One of Alen Stajcic's staunchest critics, Matildas great Joey Peters, has given her tentative backing to Ante Milicic as the Socceroos assistant switches lanes to the national women's team.
On Monday, Milicic was appointed as Matildas coach from next week's Cup of Nations through till the end of June's World Cup.
He replaces Stajcic in a move that's raised eyebrows for two reasons.
Firstly, he's never coached women before.
And secondly, he's never led a senior team before.
But he's been trumpeted by Football Federation Australia and the Football Coaches Australia as an inspired, if left-field, choice to lead the Matildas.
Another insider described him as "easily the best Australian coach outside of the A-League", with a skill-set innately suited to the team.
Peters hopes they're right.
The three-time World Cup attendee was one of the few to publicly back FFA's decision to oust Stajcic just months from the 2019 tournament and said she didn't have a problem with Milicic's lack of women-specific experience.
"It's seeming like quite a smart appointment," she told AAP.
Peters said Milicic's reputation as a details-focused tactician and communicator would hold him in good stead.
"All coaching is in context and you coach whoever is in front of you. He just needs to know what they need to succeed," Peters said.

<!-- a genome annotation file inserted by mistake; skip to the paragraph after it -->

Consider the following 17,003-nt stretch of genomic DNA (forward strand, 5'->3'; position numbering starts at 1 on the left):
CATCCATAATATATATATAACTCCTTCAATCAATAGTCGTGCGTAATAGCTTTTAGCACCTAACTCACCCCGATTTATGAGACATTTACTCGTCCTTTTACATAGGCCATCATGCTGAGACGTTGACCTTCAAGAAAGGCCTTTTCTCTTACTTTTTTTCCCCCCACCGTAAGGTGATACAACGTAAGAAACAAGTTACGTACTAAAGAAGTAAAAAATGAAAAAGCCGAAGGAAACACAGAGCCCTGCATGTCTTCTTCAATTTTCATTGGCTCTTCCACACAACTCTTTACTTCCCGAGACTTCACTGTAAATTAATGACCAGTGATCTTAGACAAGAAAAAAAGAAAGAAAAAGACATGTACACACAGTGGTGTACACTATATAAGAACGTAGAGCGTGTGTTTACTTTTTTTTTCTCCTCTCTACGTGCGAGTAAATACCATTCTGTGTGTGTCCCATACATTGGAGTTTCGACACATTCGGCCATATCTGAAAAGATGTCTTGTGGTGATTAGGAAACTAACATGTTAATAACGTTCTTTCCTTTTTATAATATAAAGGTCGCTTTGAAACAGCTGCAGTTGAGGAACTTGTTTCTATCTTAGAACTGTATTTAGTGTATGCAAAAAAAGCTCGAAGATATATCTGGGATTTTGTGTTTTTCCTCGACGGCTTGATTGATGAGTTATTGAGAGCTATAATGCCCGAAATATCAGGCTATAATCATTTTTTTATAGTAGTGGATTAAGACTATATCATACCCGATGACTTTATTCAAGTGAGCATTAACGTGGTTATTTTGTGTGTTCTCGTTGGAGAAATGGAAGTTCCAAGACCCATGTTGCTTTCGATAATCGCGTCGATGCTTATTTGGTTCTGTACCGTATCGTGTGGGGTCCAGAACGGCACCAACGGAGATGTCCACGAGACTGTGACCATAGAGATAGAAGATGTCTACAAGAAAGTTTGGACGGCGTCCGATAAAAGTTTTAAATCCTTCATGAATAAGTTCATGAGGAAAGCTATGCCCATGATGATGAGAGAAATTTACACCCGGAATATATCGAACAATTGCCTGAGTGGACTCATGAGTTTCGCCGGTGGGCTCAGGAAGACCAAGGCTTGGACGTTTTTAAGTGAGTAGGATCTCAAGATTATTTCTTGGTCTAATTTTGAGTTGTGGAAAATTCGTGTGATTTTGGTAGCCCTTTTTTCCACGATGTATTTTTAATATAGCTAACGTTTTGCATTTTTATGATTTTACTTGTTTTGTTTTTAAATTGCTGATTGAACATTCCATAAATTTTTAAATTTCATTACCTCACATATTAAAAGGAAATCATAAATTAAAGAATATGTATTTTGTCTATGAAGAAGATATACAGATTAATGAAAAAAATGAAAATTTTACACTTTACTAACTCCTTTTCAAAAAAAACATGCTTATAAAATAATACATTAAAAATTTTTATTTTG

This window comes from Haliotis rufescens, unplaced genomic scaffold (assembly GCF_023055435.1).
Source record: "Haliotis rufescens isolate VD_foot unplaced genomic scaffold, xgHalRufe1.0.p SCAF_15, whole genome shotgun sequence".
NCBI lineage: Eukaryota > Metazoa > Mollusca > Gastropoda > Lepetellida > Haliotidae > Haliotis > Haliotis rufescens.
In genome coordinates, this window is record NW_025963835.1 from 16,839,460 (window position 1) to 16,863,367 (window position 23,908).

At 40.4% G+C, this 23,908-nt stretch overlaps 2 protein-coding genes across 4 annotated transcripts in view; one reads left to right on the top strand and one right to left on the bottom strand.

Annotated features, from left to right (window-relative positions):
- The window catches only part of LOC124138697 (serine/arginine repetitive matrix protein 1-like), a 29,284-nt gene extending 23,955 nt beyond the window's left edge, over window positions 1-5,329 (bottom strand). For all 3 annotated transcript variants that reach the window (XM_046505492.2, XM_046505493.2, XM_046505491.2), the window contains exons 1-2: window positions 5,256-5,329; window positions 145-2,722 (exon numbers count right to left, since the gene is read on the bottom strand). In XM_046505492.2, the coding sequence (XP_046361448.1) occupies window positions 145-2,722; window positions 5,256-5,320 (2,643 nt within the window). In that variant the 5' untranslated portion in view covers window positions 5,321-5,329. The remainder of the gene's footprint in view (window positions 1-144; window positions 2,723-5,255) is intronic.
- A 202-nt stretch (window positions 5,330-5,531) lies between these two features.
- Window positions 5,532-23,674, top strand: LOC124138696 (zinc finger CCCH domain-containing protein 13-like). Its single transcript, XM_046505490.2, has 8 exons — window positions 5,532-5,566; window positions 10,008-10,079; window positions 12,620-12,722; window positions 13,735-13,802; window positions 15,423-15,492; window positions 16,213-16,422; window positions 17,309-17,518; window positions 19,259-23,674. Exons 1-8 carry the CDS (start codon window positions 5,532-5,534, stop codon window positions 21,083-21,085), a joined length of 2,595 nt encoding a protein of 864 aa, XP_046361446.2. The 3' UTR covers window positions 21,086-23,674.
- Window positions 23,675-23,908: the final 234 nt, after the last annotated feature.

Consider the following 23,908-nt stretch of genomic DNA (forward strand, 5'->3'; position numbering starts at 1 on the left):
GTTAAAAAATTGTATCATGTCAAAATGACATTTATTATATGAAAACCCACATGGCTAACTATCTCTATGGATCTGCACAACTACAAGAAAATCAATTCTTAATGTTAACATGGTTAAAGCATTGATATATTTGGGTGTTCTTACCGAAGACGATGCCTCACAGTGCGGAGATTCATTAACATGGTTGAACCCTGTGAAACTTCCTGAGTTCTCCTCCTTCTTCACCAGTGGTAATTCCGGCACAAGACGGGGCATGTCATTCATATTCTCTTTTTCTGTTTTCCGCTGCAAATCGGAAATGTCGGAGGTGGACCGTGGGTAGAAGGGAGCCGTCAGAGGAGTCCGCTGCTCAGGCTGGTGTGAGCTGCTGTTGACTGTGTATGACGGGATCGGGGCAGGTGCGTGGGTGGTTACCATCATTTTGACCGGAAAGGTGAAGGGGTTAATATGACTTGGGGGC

"What this group needs is support. They're very broken from what's happened. There's so much emotional baggage.
"So someone (like Milicic) that's very neutral, I think it will help the players."
After returning from Croatia to Sydney for his unveiling, Milicic wasted no time getting to work in Sydney on Monday, taking meetings and beginning his preparations for the friendly series with New Zealand, Argentina and South Korea.
FFA national teams boss Luke Casserly, who oversaw the selection process, confirmed Milicic was asked to apply and quickly rose to become their candidate of choice.
"People question his suitability or whether he wanted this job. Let me tell you, he's dead keen on this opportunity," an FFA spokesperson said.
"He came back with a really detailed application.
"He's got views on what they should be doing in the lead-up to the World Cup. He's cracking the whip already."
From dozens of applicants, 11 were quizzed and six were offered a final interview.
Casserly said FFA would rely on Matildas staff with "decades worth of experience" to make up for his inexperience with the women's game, and that Milicic would be able to select someone to fill a vacant assistant role.
Football Coaches Australia wished Milicic luck, saying "Ante will leave no stone unturned in seeking success".
By late on Monday, no current Matildas had commented on Milicic's appointment.
Stajcic also declined to comment on his replacement.
Australian Associated Press